An epidemic of monkeypox occurred in May 2023 that led to a disease named mpox displaying symptoms such as fever, enlarged lymph nodes, and rash. This ailment is usually mild and self-limited, but severe cases can be harrowing and may cause lifetime scarring. In response to the outbreak, researchers from Mount Sinai and the Carlos III Health Institute (ICI) in Madrid, Spain, worked together to investigate the genetic makeup of the monkeypox virus (MPXV). They mainly studied subclade IIb strains of the virus, helping them to understand the convolutions in viral genes that influence virus behavior, thereby offering strategies for intervention.

Understanding Genomic Accordion

The concept of “genomic accordion” refers to periodic expansions and contractions within the genome of monkeypox virus (MPXV), especially in low-complexity regions (LCRs). Adaptive evolution for this virus depends on these variants, which are drivers of gene expression changes or modifications, including short tandem repeats.  

Contrarily, researchers believe that differences in LCRs rather than single-nucleotide polymorphisms (SNPs) may explain the distinct epidemiology of subclade IIb MPXV strains. MPXV’s genetic pathways that underlie its unique transmission dynamics and pathogenicity have been illuminated through precise LCR resolution and repeat length analysis. They also fill us in on viral evolution and adaptability, emphasizing the importance of LCRs and aiding our understanding of the genomic dynamics of MPXV. The concepts behind this view are embodied in the idea of a “genomic accordion” that helps open our eyes to how viruses such as MPXV cope with different environments to guide further investigations and public health-oriented interventions.

Approaches Adopted

Swabs from the patient’s vesicular lesions were taken and analyzed at CNM (Centro Nacional de Microbiología) to address this issue. Nucleic acids were extracted from these samples using either the QIAamp MinElute Virus Spin DNA Kit or the QIAamp Viral RNA Mini Kit. Subsequently, these samples were then inactivated in a BSL-3 facility following BSL-2 guidelines. Several specific diagnostic techniques were used to confirm the diagnosis of MPXV, while others confirmed the presence of the virus.

Customized R script implemented generation of allele frequency graphs and quality control analyses for modified STRsearch, which was employed to assess low-complexity regions (LCRs) within populations using intra-host and inter-host variation tools.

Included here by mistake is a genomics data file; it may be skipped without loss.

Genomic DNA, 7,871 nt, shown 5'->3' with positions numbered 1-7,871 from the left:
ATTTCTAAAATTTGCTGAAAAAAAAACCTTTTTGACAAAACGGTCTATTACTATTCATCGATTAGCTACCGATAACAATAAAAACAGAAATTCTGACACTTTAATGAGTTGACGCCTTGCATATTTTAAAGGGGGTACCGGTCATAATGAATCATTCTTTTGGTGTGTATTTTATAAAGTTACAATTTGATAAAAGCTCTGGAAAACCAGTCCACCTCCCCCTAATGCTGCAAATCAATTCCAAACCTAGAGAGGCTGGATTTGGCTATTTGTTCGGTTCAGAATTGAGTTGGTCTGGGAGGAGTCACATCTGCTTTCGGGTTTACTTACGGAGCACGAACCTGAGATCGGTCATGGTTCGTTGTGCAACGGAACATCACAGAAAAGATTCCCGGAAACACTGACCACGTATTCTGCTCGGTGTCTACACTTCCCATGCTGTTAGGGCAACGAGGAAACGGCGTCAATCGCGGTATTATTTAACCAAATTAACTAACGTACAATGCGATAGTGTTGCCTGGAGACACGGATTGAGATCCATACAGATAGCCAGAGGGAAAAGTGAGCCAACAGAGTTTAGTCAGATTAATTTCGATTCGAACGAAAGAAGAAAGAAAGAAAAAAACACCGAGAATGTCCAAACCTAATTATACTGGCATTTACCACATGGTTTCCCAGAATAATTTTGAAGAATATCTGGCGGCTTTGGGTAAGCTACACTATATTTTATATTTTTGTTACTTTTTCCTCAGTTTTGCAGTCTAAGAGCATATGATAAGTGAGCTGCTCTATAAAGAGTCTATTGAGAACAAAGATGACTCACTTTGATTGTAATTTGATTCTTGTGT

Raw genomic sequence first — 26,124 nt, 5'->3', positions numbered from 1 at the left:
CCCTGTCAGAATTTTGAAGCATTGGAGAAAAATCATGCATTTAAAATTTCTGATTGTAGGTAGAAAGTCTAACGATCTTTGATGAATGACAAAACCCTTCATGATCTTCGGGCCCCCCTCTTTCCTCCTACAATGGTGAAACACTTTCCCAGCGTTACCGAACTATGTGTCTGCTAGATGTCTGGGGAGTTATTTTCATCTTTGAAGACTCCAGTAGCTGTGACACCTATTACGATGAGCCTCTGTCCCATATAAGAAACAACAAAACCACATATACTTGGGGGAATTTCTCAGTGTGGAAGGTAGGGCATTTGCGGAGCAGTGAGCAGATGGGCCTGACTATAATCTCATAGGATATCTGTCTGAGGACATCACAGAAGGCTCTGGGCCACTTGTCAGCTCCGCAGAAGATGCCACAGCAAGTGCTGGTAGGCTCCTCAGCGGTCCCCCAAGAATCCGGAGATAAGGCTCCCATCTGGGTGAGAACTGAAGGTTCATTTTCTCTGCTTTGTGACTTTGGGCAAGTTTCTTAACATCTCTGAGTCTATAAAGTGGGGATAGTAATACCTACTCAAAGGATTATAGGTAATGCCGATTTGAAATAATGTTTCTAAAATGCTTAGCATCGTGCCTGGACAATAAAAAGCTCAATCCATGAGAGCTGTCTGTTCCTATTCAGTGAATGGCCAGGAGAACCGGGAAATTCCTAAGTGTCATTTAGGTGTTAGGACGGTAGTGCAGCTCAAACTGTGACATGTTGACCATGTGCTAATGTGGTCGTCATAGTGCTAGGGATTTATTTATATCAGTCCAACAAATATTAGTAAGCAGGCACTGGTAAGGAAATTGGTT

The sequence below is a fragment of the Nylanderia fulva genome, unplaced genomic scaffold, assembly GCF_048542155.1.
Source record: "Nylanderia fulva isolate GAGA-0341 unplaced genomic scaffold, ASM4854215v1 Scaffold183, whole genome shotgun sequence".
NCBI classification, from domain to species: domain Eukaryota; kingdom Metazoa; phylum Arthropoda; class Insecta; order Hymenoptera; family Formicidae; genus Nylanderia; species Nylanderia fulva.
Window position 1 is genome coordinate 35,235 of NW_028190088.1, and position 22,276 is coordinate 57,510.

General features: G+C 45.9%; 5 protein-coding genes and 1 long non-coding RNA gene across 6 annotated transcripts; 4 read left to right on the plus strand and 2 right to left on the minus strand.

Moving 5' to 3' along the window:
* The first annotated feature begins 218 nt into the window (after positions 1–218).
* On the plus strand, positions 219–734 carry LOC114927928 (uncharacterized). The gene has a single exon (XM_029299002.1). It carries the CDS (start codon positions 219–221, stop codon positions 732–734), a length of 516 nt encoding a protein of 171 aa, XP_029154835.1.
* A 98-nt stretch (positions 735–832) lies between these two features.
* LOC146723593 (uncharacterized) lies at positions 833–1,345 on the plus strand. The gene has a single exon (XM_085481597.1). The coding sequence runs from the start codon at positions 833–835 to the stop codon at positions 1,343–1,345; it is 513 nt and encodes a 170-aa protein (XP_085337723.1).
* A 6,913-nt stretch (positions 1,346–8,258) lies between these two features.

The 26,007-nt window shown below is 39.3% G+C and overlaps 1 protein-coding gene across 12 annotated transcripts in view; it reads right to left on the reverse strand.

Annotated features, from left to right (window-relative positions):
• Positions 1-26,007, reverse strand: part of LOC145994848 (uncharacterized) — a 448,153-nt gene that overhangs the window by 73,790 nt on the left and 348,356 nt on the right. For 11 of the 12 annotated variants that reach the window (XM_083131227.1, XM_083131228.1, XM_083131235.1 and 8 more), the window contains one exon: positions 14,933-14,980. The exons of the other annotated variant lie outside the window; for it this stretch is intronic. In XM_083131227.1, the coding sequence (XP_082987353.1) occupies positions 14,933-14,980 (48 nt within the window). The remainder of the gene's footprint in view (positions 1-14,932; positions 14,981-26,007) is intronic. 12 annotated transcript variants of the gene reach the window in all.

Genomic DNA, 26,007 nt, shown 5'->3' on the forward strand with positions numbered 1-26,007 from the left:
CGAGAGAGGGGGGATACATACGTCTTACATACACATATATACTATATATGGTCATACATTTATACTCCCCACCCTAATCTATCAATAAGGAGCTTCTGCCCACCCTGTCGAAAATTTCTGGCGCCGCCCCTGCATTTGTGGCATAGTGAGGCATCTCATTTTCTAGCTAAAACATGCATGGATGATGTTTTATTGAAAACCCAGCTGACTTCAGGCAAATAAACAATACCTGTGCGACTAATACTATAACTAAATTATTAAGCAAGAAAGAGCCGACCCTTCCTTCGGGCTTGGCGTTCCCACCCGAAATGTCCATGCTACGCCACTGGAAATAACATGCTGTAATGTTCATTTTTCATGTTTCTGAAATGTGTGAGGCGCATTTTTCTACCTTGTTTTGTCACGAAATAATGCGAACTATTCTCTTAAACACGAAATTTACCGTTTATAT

LCRs and SNPs with inter-sample variability were subjected to genetic distance calculations using pairwise Euclidean distances. The phylogenetic analysis process employed Snippy for variant calling and SNP matrix creation. In IQ-Tree analysis, 1000 bootstraps were subsequently applied.


The implications of these findings are far-reaching:

Viral Evolution and Adaptability: Exploring the diversity of short tandem repeats (STRs) within low-complexity regions (LCRs) of the Monkeypox Virus (MPXV) genome can give insight into the genetic processes underlying viral evolution and adaptability. This information would be helpful in predicting future changes in the disease over time.

Therapeutic Targets: The discovery of critical transcriptional regulatory elements such as LCRs and STRs that control gene expression/disease phenotype may lead to novel therapeutic targets. It is possible to develop improved therapies or vaccines against MPXV by focusing on these areas.

Public Health Measures: Genetic analysis of MPXVs helps shape public health policies as well as epidemic response strategies. Knowing how the virus evolves genetically allows appropriate measures customized for containment and prevention of outbreaks.

Concluding Remarks

Overall, this work is a big step towards unraveling the genetic secrets of the Monkeypox Virus. The careful investigation of viral genes, LCR variability, and genomic analysis sets the door for future studies targeted at treating developing infectious illnesses and comprehending the complex principles of viral evolution.

To get more insights, read the Reference Paper and Reference Article, and the codes used in this study are available on GitHub.

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Anshika is a consulting scientific writing intern at CBIRT with a strong passion for drug discovery and design. Currently pursuing a BTech in Biotechnology, she endeavors to unite her proficiency in technology with her biological aspirations. Anshika is deeply interested in structural bioinformatics and computational biology. She is committed to simplifying complex scientific concepts, ensuring they are understandable to a wide range of audiences through her writing.


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